Only states can decide on aviation fuel tax issue, says Patel | business | Hindustan Times
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Only states can decide on aviation fuel tax issue, says Patel

business Updated: Aug 09, 2009 19:23 IST

Civil Aviation Minister Praful Patel has categorically ruled out stepping in to bring down sales tax on aviation fuel as demanded by the aviation industry, and said that it was an issue under the state governments' purview.

"This issue comes under the purview of the state governments and there is not much the central government can do about it," Patel said in an interview to the broadcaster IBN7.

"If it were in the hands of the government, we would have already done it."

His comments came in reply to a question on the contentious issue of aviation fuel sales tax, which cash-strapped carriers say is too high and one of the reasons for them to warn recently that they would suspend operations.

Patel also declined to comment on when he thought the sales tax issue would be resolved.

"This is not in my hands. I called finance ministers of all the states to Delhi for a meeting and requested them. This is not in the hands of the government of India."

He also ruled out any financial aid for the beleagured industry. "No, we will not give a bailout package. Everyone comes out of the problem in its own way."

In explanation, Patel said his "ministry does not have money", and asked rhetorically: "Whose money will I give? From where will I get the money? Private companies will do businesses on their own. When they do business, they keep their earnings with them. They don't give it to the government. So, now when they are in crisis, from where will the government give money?"

He also denied giving a Rs.20,000-crore bailout package to the national carrier, but hinted the government would bring in fresh equity.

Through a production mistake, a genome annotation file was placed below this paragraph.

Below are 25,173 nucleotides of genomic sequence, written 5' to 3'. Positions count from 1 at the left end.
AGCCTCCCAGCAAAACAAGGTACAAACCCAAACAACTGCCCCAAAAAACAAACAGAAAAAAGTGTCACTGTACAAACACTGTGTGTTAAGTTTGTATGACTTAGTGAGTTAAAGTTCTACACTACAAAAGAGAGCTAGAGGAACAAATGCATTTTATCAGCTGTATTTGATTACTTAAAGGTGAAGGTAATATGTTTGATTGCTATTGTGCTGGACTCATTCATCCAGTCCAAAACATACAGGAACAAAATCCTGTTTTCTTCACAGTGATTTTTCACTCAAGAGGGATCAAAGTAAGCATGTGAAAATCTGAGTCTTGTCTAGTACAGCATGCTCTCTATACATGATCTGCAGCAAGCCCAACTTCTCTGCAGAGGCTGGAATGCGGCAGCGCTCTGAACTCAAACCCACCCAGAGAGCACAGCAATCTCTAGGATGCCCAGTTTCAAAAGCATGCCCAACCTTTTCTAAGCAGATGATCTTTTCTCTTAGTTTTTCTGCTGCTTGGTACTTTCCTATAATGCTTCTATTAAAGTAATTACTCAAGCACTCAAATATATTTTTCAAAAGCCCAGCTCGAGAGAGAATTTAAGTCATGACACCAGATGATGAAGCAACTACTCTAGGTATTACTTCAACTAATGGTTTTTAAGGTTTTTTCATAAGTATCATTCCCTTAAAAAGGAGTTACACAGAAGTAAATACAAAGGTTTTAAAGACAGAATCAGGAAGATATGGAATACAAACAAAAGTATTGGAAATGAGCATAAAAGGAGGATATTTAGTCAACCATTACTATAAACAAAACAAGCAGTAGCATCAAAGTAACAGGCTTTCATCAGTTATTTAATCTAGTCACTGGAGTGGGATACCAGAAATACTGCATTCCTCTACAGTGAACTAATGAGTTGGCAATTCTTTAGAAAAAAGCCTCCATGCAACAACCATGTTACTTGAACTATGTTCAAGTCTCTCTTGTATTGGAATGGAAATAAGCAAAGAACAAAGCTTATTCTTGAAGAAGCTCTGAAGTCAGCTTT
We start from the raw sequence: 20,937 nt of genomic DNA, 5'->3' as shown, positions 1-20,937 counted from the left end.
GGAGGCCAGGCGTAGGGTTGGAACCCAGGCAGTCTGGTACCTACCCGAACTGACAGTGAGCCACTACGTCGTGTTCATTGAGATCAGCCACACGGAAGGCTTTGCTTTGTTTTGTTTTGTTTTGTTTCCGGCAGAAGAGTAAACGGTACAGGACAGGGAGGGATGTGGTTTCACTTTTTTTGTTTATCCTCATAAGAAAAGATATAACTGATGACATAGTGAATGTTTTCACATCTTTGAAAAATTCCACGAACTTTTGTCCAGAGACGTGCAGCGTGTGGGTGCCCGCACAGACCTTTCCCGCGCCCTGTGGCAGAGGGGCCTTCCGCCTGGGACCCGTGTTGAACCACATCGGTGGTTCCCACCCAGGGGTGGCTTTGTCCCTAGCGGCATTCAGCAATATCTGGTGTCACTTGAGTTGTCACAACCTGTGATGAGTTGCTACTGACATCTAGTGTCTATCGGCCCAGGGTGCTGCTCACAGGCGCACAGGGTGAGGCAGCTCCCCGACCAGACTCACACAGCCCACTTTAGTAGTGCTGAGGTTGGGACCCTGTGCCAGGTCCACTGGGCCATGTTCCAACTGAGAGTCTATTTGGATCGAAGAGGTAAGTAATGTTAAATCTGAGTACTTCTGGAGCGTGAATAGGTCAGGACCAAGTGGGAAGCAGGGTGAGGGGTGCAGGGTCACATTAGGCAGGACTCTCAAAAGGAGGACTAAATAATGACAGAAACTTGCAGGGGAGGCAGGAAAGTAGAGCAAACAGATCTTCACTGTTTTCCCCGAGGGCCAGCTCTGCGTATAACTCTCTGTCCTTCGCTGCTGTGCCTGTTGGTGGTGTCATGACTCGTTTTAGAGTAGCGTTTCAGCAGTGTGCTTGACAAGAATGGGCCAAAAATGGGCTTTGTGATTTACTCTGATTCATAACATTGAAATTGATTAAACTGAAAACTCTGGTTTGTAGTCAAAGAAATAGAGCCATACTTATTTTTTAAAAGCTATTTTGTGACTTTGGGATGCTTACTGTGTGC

"Air India only needs equity. The owner of the company is the government. The owner of Jet Airways brings equity in their company and the owner of Kingfisher brings equity in theirs."

Patel said it was important that "effective and efficient people" sit on the board of Air India, which posted losses of about Rs.5,000 crore last fiscal.

"A new CMD has come and he has tried to bring in new changes in his own style. New ideas will come forward. Often people think that the ministry runs the company, but this is not correct. There are high-level officials, IAS officers and others."

Asked if he thought the bureaucracy was not cooperating with him, the minister said: "No. I think, in the structure we lack the flexibility, which is required for competition with the private sector."

He also refused to be compared to former railways minister Lalu Prasad, who is credited with making the Indian Railways profitable for the first time in its history during the tenure of the previous United Progressive Alliance (UPA) government.

"Why are you saying so? For the last five years you were saying that revolution has come in the aviation sector," Patel responded when a comparison was made with Lalu Prasad.

"The common man can (today) sit in an airplane. New airplanes are coming. India is connecting with the world. But now there are losses. Losses are not because of management. If today 30 percent passengers have decreased, then Air India or Jet Airways cannot do anything."